Writer and producer Phil Rosenthal is back with the third season of his globe-trotting food series “Somebody Feed Phil” May 29 on Netflix. In the new season, Rosenthal’s food-tasting adventures take him to Marrakesh, London, Chicago, Montreal and Seoul.
“I start with places that I want to go to or these are places that I love and want to show other people,” he tells Variety.
He filmed the season, which will be split into two parts, well ahead of the coronavirus outbreak, but in the wake of the world-changing pandemic, he feels the show has more relevance than ever.
“What we’re going through now is a terrible tragedy for so many people, but for the rest of us who are lucky enough to not have gotten sick, it’s at the very least an interruption to our lives in a major way. I have no idea whether we’ll get to do more episodes. I have no idea what travel will be like for people like us who love travel. But I do want people to watch the show with a view not with how the world used to be, but with a view that this too shall pass and use this time to watch the show and plan where you’ll go,” he says.
Here, Rosenthal talks about what he takes away from his travels, where he still wants to go and how he’s supporting local Los Angeles restaurants during the pandemic.
How do you map out your season?
We look at whether there’s enough content to make an episode. We’ve done 28 episodes of the show and the next five are coming in October and we still haven’t scratched the surface of the earth — such as India.
Do you stay in touch with all of the great people you meet along the way?
After the first episodes, I started to realize I had met all these great people, and when you have these human beings and friends that you can stay in touch with through text and email, it makes you a citizen of the world. It’s such a gift and makes life so much better. I implore people to travel because of the human connection you’ll make. I truly think the world will be better if we all experience a little bit of someone else’s experience. it enriches your life and gives you a new perspective. Your everyday life is better because of this new perspective.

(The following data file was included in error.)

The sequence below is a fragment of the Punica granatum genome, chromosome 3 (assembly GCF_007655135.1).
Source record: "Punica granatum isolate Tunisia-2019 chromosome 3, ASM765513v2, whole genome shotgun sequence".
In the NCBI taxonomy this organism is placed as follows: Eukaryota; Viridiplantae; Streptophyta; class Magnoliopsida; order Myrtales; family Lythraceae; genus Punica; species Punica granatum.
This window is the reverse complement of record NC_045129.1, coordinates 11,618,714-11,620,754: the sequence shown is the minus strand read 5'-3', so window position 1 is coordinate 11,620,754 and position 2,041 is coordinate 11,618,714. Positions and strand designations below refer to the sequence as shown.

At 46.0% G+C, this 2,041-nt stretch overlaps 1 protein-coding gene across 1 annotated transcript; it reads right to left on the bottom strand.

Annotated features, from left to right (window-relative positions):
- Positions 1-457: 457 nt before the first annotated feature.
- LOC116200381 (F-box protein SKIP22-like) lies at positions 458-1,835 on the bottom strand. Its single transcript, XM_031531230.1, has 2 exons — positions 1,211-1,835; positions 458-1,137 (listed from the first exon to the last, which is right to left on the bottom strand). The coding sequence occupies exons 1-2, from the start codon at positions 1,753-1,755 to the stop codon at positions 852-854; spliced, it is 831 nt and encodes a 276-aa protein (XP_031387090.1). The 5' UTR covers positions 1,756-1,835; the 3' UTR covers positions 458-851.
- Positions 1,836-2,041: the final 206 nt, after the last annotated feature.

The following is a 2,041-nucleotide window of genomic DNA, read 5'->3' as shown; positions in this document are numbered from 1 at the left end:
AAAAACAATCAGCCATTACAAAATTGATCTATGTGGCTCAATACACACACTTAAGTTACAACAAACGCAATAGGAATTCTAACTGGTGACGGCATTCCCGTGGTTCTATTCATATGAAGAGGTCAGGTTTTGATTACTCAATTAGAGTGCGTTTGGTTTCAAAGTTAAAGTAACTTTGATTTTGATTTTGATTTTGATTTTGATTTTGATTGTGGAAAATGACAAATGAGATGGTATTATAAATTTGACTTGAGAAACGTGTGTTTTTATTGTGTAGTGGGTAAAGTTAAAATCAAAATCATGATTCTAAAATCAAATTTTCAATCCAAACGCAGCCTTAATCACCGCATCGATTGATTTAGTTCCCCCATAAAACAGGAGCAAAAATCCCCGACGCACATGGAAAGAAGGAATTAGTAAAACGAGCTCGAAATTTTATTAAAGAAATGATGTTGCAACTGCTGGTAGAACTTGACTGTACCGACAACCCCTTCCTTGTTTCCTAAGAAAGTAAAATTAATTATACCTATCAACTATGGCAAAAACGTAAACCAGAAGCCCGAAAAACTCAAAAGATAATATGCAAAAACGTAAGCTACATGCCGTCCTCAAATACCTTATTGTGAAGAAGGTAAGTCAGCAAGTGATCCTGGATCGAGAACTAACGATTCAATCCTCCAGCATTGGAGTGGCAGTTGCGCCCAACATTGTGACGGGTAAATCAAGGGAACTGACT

Was there an episode this season that was personal to you?
The places I go will always be a bit more meaningful to me because I’m getting to show you what I love rather than discovering a new love for myself. Marrakesh was so exotic and wonderful to me. I was going to take my wife Monica there with me in April before all this started, but that’s on hold. I can’t wait to go back because you really feel like you’ve stepped into a movie.
What was your most favorite food discovery this season?
I love to try things. I know the worst thing I can happen is that I won’t like it. As a child, that’s the worst thing: You put something in your mouth and you hate it. As an adult, the worst thing you can say is, “It’s not for me.” Am I going to have live octopus at every meal? No. But I’m glad I tried it. People have no desire to travel. A third of Americans don’t have a passport and I don’t get it. If you won a big house, would you stay in one room of the house?
You’ve experienced a lot of great dishes. What are your cooking tips for everyone making their own meals during quarantine?
I’m not a cook at all. I don’t have the skills or temperament. I’m every cook’s best friend because I love what they do so much. People ask me, “You don’t cook?” and I’ll say, “I meet some of the best chefs in the world and they can’t write a sitcom.” I’m supporting restaurants by ordering because we are in this golden age of takeout. I’ve ordered from Khao Soi Thai, which is takeout only. Sonoratown does some of the best Mexican food I’ve had in my life. Republique has full meals but they do produce boxes. Once every couple of weeks we order from Bestia or Bavel. The quality of the food and the way it’s packed and presented comes out like you are in a great restaurant.